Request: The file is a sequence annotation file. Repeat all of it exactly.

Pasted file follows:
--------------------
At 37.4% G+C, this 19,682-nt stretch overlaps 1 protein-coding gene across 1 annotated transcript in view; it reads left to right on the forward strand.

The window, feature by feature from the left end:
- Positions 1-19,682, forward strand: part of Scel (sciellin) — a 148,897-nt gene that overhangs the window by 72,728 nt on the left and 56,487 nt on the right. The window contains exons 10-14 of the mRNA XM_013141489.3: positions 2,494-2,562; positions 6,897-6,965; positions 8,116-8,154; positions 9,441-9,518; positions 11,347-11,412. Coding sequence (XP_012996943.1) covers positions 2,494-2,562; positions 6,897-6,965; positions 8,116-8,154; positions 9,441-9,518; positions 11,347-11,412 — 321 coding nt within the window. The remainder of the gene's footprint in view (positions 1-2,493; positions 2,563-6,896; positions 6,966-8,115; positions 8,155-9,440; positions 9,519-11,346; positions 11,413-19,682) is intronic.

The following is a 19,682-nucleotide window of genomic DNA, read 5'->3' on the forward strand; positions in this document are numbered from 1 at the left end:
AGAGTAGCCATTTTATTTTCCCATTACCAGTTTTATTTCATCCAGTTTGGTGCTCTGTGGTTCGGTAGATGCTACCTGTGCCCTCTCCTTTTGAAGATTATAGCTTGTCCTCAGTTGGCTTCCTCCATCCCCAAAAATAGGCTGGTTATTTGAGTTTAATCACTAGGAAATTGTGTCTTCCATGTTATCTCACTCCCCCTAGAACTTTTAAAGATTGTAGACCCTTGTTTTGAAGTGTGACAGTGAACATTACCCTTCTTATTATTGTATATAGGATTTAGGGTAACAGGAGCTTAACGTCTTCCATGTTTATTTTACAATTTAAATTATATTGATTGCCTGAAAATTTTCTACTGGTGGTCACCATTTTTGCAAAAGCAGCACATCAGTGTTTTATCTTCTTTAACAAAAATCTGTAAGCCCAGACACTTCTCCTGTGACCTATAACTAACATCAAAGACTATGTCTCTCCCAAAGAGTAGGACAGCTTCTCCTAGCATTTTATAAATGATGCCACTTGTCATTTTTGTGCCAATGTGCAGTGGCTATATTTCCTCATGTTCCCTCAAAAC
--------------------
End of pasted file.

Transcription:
At 37.4% G+C, this 19,682-nt stretch overlaps 1 protein-coding gene across 1 annotated transcript in view; it reads left to right on the forward strand.

The window, feature by feature from the left end:
- Positions 1-19,682, forward strand: part of Scel (sciellin) — a 148,897-nt gene that overhangs the window by 72,728 nt on the left and 56,487 nt on the right. The window contains exons 10-14 of the mRNA XM_013141489.3: positions 2,494-2,562; positions 6,897-6,965; positions 8,116-8,154; positions 9,441-9,518; positions 11,347-11,412. Coding sequence (XP_012996943.1) covers positions 2,494-2,562; positions 6,897-6,965; positions 8,116-8,154; positions 9,441-9,518; positions 11,347-11,412 — 321 coding nt within the window. The remainder of the gene's footprint in view (positions 1-2,493; positions 2,563-6,896; positions 6,966-8,115; positions 8,155-9,440; positions 9,519-11,346; positions 11,413-19,682) is intronic.

The following is a 19,682-nucleotide window of genomic DNA, read 5'->3' on the forward strand; positions in this document are numbered from 1 at the left end:
AGAGTAGCCATTTTATTTTCCCATTACCAGTTTTATTTCATCCAGTTTGGTGCTCTGTGGTTCGGTAGATGCTACCTGTGCCCTCTCCTTTTGAAGATTATAGCTTGTCCTCAGTTGGCTTCCTCCATCCCCAAAAATAGGCTGGTTATTTGAGTTTAATCACTAGGAAATTGTGTCTTCCATGTTATCTCACTCCCCCTAGAACTTTTAAAGATTGTAGACCCTTGTTTTGAAGTGTGACAGTGAACATTACCCTTCTTATTATTGTATATAGGATTTAGGGTAACAGGAGCTTAACGTCTTCCATGTTTATTTTACAATTTAAATTATATTGATTGCCTGAAAATTTTCTACTGGTGGTCACCATTTTTGCAAAAGCAGCACATCAGTGTTTTATCTTCTTTAACAAAAATCTGTAAGCCCAGACACTTCTCCTGTGACCTATAACTAACATCAAAGACTATGTCTCTCCCAAAGAGTAGGACAGCTTCTCCTAGCATTTTATAAATGATGCCACTTGTCATTTTTGTGCCAATGTGCAGTGGCTATATTTCCTCATGTTCCCTCAAAAC